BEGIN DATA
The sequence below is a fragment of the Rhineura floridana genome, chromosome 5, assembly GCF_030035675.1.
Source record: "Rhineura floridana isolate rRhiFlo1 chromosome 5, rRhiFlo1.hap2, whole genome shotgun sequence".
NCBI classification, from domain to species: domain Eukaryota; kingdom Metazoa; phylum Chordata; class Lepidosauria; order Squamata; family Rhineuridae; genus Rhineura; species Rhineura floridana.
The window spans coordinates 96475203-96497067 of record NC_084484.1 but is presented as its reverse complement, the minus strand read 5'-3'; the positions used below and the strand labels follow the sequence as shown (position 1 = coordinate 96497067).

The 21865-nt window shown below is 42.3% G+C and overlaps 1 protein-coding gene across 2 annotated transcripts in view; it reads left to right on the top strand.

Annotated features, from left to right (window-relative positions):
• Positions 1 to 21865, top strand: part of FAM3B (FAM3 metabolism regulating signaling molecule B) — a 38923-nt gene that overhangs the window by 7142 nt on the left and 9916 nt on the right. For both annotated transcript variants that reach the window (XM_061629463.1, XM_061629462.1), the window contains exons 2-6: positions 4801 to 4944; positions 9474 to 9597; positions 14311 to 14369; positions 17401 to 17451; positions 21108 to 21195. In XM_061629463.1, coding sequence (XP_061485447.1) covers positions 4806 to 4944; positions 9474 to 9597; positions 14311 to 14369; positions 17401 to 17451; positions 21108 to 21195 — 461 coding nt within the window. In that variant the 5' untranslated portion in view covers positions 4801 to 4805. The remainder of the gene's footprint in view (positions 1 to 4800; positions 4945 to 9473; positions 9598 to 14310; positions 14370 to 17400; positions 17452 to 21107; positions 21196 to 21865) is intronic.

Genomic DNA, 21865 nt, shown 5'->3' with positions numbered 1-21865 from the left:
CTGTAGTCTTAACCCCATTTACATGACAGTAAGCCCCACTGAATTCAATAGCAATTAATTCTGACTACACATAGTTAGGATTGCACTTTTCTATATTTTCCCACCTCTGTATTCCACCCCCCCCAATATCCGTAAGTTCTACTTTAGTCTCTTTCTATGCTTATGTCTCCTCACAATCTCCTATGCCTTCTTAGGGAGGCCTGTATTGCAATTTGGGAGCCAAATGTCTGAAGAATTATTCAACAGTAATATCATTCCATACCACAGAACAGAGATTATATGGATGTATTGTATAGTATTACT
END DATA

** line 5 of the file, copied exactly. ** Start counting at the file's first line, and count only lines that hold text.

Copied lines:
The 21865-nt window shown below is 42.3% G+C and overlaps 1 protein-coding gene across 2 annotated transcripts in view; it reads left to right on the top strand.